Unfortunately, our self-reported happiness levels are largely based on comparisons with others — and proximity to more successful people makes us view our own situation negatively. The easiest way to solve this? Try to forget about what’s happening on the other side of the fence. It’s not always greener.

9 comments
Southernvoice
Southernvoice

Thank you for this sobering and realistic article.   I totally agree that one needs a certain amount of money to live a decent quality of life and I am not surprised that the benchmark for that is around $34K, assuming one has to pay rent or mortgage.   By quality of life, I don't mean eating out and driving nice cars, but having enough money to not have bill collectors harass you, being able to go to a doctor if you get sick (assuming you make enough to have health insurance), and being able to go grocery shopping regularly.  Not having one's basic needs met (such as food and shelter) would certainly be a suicide catalyst, I would think.

GriffinMeyer
GriffinMeyer

Josh sanburn, you are despicable. It is the egotistical consumeristic pricks like you that think money is the key to happiness that makes me lose faith in the general population. How did you become a reporter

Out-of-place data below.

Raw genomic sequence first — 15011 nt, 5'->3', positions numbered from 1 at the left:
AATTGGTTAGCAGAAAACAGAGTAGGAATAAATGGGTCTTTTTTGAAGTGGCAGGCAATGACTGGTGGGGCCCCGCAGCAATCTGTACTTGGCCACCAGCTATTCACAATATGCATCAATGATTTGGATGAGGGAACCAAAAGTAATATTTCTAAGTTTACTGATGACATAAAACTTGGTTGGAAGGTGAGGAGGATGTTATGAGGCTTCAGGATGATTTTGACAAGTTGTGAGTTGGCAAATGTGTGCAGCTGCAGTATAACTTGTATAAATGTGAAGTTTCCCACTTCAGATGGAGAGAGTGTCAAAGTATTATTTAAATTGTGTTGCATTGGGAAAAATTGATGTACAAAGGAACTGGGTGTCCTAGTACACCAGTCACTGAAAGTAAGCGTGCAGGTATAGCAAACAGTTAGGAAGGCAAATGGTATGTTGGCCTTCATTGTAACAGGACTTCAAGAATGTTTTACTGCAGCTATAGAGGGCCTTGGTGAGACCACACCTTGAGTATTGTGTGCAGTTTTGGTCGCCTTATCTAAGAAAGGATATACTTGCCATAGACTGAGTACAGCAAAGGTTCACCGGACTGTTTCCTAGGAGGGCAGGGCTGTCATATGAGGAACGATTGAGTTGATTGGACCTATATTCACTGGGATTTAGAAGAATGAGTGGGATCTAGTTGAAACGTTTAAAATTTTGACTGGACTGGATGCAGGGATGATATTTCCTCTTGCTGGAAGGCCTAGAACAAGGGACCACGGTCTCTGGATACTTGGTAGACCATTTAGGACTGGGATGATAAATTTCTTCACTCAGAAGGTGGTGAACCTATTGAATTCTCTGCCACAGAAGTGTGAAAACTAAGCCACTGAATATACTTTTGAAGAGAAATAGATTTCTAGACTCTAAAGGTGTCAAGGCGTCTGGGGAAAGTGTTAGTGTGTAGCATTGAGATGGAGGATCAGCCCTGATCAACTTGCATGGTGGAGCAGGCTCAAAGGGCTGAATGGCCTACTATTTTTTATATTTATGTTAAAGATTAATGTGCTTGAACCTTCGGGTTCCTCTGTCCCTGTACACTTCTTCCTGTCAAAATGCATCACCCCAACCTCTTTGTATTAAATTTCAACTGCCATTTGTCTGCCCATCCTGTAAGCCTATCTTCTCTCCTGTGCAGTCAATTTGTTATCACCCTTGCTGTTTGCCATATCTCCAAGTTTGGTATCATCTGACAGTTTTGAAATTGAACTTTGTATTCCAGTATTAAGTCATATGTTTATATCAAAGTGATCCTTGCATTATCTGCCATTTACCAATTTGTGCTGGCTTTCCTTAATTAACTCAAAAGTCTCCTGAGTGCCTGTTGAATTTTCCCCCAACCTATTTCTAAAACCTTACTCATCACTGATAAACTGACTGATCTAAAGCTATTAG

WebGP
WebGP

"Unfortunately, our self-reported happiness levels are largely based on comparisons with others — and proximity to more successful people makes us view our own situation negatively." Given the 2000+ people that have already committed suicide in Greece after the IMF entry to the scene, I would add that our self reported happiness is largely based on comparison to what we used to have been, or just used to have. Unfortunately in Greece people have no money or much less that they used to, especially young at their most productive years, where unemployment is almost 50%. What can we say to those people, I wonder. 

cecilio
cecilio

This morning I was heart broken. I saw the girl that I am in love with g0t  out of the car of a guy. I thought he was his BF taking her to work. I learned later he is her father. I don't have a car. Right now I don't even have a regular employment. I am only working part time. I was terminated from my regular work for moonlighting and not being able to do my job well as a result of that moonlighting and the heavy workload that had been given me. I did not want to live my part time job for it was there that I met my lady love. I had been courting her but so far I have been unsuccessful. Though I know she liked me too. Now I'm not sure anymore if she still likes me. I am happy if I can live comfortably and can buy the the things that I want for my self and the people that I love. And I have the job that I love to do. That's it. I'm happy if I enjoy the things that I do, I can buy the things that I and my love ones like, and I love and being love in return. To me this is happiness.